The New Worker
The Weekly paper of the New Communist Party of Britain
Week commencing 21st February 2014
DAVID Cameron and the Con-Dem Coalition gambled when they came to power and decided to cut Treasury funding to the Environment Agency so that it could not carry out planned flood prevention work in Somerset, the Severn Valley, the Thames Valley and the Fenlands — and of course all around the coast.
But like so many of the Coalition’s other cuts this gamble turned out to be a false economy, costing the country much more dearly than if the work had been paid for and done.
Unfortunately it is the thousands of people whose homes have been flooded — with a high proportion of them still under water and likely to stay that way for at least another month — who are paying the price. And they include a lot of people who used to vote for the Tories who are not likely to repeat that mistake in 2015.
Labour leader Ed Miliband has got this one right when he declared the flooding — and growing threat of future flooding — a real national security crisis that must be dealt with using long-term strategic planning,
The effects of climate change are a much more real threat than any weapons of mass destruction alluded to in dodgy dossiers by his warmongering predecessor.
But half the Tory party are still in denial about climate change and human influence on it. Environment Secretary Owen Paterson is still a climate change denier.
The effects of Il Nino on other parts of the world, huge tsunamis in the Indian Ocean and in the Pacific off Japan have not troubled his complacency.
But now the effects are on his own doorstep Paterson seems to have vanished from the scene, leaving Chris Smith, who chairs the Environment Agency (EA) and EA workers, to take the brunt of the anger of the people of Somerset.
They say that Somerset got its name because hundreds of years ago it was only “set” in summer; in winter it was liquid. The Somerset levels are below sea level, and like the marshes of the Fens and large parts of East Anglia, the farming land has been reclaimed over generations by much hard work in creating ditches, drains, dykes, broads, canals and high river banks.
The people who live in these areas know well that these man-made flood defences must be regularly maintained or the flood waters will inevitably return — this is even without taking climate change into consideration.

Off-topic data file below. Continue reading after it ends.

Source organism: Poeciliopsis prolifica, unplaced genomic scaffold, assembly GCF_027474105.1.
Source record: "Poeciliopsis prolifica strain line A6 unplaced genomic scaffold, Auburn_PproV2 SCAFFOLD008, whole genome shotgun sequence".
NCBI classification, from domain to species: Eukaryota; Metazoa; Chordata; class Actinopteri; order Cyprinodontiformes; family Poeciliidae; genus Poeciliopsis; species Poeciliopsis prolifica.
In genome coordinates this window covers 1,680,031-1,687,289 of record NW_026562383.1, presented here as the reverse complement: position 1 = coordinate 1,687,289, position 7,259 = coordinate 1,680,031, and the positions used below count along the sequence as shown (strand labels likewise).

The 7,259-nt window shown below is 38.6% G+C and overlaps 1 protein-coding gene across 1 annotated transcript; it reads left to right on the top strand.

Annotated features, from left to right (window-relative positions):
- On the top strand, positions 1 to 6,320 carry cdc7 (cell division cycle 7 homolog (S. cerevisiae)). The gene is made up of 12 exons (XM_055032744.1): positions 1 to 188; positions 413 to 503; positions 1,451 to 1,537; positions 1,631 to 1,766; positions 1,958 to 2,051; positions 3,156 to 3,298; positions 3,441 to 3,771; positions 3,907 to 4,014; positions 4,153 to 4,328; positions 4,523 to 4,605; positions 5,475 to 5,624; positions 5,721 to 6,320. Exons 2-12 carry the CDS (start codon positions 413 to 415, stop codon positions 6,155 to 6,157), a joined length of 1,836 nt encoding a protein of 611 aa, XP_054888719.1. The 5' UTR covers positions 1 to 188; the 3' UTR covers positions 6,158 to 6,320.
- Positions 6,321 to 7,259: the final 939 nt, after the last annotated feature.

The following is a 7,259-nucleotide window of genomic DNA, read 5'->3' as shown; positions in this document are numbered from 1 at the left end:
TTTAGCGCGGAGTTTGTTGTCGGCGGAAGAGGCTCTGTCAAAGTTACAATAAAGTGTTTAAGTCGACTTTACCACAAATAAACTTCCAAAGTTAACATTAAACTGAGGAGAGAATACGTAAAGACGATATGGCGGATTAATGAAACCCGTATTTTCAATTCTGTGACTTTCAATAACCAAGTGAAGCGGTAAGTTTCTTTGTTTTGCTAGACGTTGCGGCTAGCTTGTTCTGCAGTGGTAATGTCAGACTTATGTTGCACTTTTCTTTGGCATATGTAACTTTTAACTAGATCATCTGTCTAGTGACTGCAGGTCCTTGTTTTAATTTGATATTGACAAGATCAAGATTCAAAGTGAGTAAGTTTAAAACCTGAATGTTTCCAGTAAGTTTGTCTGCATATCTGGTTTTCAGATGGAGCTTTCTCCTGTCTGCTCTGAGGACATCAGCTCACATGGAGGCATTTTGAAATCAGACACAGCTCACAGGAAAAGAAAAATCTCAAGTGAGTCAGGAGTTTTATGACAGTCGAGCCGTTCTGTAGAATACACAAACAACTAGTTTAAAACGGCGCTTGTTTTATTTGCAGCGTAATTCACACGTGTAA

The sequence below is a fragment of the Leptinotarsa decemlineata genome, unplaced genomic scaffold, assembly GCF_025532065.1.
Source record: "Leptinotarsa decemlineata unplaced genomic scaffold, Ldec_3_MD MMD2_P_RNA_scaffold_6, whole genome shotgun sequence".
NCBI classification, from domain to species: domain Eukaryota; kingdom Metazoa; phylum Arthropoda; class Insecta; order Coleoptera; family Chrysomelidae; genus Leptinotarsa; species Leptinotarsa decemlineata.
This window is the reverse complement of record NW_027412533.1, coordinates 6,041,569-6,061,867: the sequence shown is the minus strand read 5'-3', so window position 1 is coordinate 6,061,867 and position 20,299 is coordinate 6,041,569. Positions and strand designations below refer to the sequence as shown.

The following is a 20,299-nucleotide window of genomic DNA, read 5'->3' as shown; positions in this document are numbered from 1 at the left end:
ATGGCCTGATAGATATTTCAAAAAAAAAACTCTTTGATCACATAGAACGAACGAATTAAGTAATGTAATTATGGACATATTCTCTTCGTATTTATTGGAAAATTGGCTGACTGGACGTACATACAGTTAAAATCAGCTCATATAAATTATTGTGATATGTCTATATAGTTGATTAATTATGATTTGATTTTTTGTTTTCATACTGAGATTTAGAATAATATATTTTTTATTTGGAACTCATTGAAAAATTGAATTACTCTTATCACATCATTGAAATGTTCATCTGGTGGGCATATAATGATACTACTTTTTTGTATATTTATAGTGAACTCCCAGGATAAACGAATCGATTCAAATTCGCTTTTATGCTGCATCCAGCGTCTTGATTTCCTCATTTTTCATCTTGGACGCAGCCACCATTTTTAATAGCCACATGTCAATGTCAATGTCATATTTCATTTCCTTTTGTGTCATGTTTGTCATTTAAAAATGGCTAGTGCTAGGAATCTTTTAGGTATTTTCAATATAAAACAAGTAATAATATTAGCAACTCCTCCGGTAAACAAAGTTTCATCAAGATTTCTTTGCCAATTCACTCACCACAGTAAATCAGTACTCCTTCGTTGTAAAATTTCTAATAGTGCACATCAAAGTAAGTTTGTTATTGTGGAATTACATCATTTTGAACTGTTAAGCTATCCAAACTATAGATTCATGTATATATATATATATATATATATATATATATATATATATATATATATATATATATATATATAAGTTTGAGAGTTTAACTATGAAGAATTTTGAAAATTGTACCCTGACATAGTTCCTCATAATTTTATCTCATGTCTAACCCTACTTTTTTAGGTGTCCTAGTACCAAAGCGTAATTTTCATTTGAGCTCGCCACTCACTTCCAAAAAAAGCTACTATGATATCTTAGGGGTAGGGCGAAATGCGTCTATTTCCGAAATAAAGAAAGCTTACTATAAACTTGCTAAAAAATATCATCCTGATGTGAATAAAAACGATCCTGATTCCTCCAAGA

And the flood defences put in place by previous governments after the horrendous floods all down the east coast in 1953, in which over 300 people died, have played a vital role in preventing this winter’s floods being even worse.
This shows that planning and foresight can be effective but we need much more of it and proper funding and we need it now, not in a generation’s time.
The fat cats of the ruling class can no longer put this off as something for their grandchildren to worry about — the water is at their doorstep now, literally in some cases. Many millionaires’ mansions have been affected by the flooding in the Thames Valley.
And all those who have bought luxury homes along the banks of rivers as an investment may find the value of their properties crashing as they become unsaleable.
The Thames barrier is protecting a lot of this ultra-high end property now but water levels are expected to top it before long. When that happens, the Palace of Westminster will also be under water, along with most of the Tube network.
Cameron panicked when the Thames Valley flooded and promised “money is no object” in providing flood relief but soon back-tracked.
In 2009-10 total grants to the Environment Agency were £846.7 million. For 2010-11 there were cut to £799.6m, for 2011-12 they were cut to £749.5 million, in 2012-13 there were further cuts to £723 million. There was a further cut of £14 million for this year.
This is a reduction of 16 per cent and during this period inflation has increased by 11 per cent. In real terms the grant has been cut by more than a quarter. That is before the latest 10 per cent hack at the budget for 2014-15 announced by Osborne last summer.
David Cameron was asked three times by Miliband at Prime Minister’s Questions if he would now reverse the job cuts at the Agency and three times he ducked the question.